That made corralling him much more difficult, but at least she had him away from the hostages. She thought about using one of her weapons, but wasn't confident of still being able to project the Purple Art through his protections that way. Even her gloves and boots would slightly hamper that, and she likely would need every advantage she could get.

He posed, raising his arms wide, fists clenched.

"Bang yah!"

He slammed his fists together. That protective barrier of his reacted by projecting a blast of explosive force at Vic. She couldn't dodge - the effect was too wide - but she was able to prepare herself. The blast hit her, and she rolled with it. She hit a wall, crashing through into a service corridor.

Thanks largely to her armor Vic was not hurt and only a little stunned. She rolled away from the hole, out of the line of sight with Billy Bang. Then she did a kip-up and light-footed it to the wall.

She could sense his approach. Vic moved along the wall to beside the hole her exit had made and waited. Just before the demented super reached it she attacked with a plain, old-fashioned roundhouse kick, swinging her foot around the edge of the hole and putting everything she had, everything she had learned, into it. There was a substantial blast. Vic cried out at the pain which radiated from the armored top of her foot up her leg. The wall moved, actually shoving her back over a meter as dust filled the air, but even as the echoes from the explosion faded she could tell that Billy Bang was gone, beyond the range of her senses.

Vic grabbed the ragged edge of the hole and stood on one foot to examine the damage to her leg. The armor was busted up but there wasn't any blood. Indeed, a tentative test showed her leg would support her weight, if she went easy. She looked around the edge of the hole, and as the dust settled was not surprised to see another hole in the far wall. She was a bit surprised to see another hole along the same line in the wall beyond that. She was astounded to see the holes continuing all the way outside. Vic really hoped he hadn't gone much further than that.

She hopped across the destroyed atrium, through the hole there, across the next room, and so on until she reached the outside. Billy Bang, fortunately, was lying unmoving in the parking lot. He appeared to have hit and bounced multiple times before coming to a stop. Even better, this was not the side where the cops were waiting, and except for a few cars left from the evacuation it was otherwise empty.

Vic limped over to Billy Bang. He was out. Very soundly out. She sighed with relief.

She looked up as Smoke appeared.

"That was incredible!" he shouted.

"Actually, he did most of it," said Vic, wincing as she put too much weight on her injured foot. She explained about his force field. "I managed to turn that against him."

Several police officers - most of them SWAT - came running around the corner.

"Any of you have portable neutralizers?" Vic called out.

Three suddenly reversed course. Vic sighed.

The others surrounded Billy Bang, well out of reach, aiming various firearms at him. More cops arrived, the Captain among them.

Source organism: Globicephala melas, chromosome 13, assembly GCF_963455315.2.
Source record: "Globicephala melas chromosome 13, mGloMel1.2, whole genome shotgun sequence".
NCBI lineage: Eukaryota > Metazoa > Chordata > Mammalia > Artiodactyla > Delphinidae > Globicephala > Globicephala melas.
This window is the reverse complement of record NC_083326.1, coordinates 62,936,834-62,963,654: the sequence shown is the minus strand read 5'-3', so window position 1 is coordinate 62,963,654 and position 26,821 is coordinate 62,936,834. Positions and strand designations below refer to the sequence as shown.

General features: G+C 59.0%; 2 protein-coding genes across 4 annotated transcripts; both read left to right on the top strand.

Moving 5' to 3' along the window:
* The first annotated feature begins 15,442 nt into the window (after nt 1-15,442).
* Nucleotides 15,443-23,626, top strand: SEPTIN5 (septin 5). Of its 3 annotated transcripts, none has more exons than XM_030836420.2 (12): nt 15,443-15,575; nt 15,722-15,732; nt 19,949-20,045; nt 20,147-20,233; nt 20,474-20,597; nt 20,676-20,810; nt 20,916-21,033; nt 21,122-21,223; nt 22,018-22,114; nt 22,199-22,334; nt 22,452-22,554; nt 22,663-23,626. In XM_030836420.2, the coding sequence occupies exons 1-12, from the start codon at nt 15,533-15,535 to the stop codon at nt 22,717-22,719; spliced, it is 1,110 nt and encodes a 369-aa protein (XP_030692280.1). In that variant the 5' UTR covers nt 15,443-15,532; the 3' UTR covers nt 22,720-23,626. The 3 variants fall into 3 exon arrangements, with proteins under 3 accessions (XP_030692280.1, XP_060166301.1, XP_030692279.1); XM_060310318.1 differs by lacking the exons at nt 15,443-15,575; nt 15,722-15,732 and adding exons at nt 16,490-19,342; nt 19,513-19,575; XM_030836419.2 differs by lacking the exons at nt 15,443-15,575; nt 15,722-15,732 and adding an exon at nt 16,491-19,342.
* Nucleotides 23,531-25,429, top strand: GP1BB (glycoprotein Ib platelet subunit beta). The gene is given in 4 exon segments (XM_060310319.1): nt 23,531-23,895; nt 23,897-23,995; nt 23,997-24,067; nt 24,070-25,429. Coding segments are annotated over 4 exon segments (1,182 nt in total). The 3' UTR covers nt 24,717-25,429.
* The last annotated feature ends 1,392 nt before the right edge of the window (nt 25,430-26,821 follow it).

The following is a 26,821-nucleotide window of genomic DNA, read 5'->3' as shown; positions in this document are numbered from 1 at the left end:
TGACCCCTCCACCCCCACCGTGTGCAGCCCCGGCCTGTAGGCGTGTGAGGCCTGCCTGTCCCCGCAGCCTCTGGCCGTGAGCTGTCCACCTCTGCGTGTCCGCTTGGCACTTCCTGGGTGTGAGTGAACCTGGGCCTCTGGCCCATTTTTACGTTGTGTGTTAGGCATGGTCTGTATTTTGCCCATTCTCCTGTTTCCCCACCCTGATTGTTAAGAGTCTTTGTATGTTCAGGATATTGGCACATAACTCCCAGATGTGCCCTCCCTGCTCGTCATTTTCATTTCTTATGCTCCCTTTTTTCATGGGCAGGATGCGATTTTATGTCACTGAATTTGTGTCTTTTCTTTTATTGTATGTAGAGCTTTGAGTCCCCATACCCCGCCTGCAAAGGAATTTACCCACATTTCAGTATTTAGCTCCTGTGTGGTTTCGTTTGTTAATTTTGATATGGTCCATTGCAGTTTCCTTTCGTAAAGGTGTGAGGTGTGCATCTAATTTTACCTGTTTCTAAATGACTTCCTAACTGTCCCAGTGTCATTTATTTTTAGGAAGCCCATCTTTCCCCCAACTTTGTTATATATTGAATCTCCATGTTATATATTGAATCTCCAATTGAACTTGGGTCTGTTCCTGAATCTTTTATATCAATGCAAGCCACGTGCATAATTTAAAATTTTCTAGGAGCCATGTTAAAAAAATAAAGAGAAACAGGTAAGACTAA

"Are the EMTs heading in to help the victims?" she asked.

"Yeah," said Captain Blakely. "I sent them and some officers in as soon as the security cameras showed you had this nutcase away from them."

"Good work," said Vic. She suddenly felt tired, but managed to not sag. This often happened when her regeneration kicked in. She was just glad it would wait until she was no longer active and needed the energy for something else. She'd need food, soon. "I think, though, that you need to get one of the EMTs here to check him. He's still not moving. Does anyone have any information on this guy?"

Even with the name she gave them and now photos being sent out, the answer came back as a negative.

"Oh, here comes the neutralizer," said one of the cops.

"Better not use that until you have one of the EMTs check him," said Vic, reflexively moving back as they set the older model, breadbox-sized gadget on a sturdy tripod, aimed at Billy Bang.

They didn't like that advice, but the Captain agreed and sent word.

"I hope this guy is just stoned," Vic said, with a grimace, as she looked down a the still-unmoving figure. "I hate to think I had to do this to someone not responsible for his actions."

"Whatever his reason," said Captain Blakely, "he's going to be put away somewhere for a good, long time."

"Amen," said Vic, nodding.

She was about to say something else when someone screamed. Vic looked quickly at Billy Bang... and froze. He was still lying there, motionless. However, a shapeless thing rose from his form, gathered itself, and headed for Smoke. Who stared at the sight, in stunned immobility where he hovered well above the others present.

Vic sprang towards the... creature, grabbing a weapon from the assortment on her back. She leapt and swung the wooden tonfa overhand at the thing, reflexively projecting her ki through it. She expected the tonfa to pass harmlessly through it, but there was a solid impact.

The indistinct thing screamed, then lunged at her. Vic dropped and rolled away, coming back to her feet with her second tonfa in her left hand. The thing had turned back to Smoke, who was frantically dodging. Vic lunged in, striking alternately with both weapons, working them long, mixing swings with thrusts. Despite her armor she did not want to get any closer than that.

The thing now turned its entire attention to her. It attacked; she dodged and struck. This sequence was repeated, over and over. Each time it came at Vic she dodged and swung; each time she hit it seemed diminished... yet it kept coming at her. Until, finally - with one last, hard strike - it vanished with a distinct pop.

"What... was that?" demanded Captain Blakely.

"I have no idea," said Vic, catching her breath, and now feeling really tired. "I can assure you that I will do everything I can to find out, though!"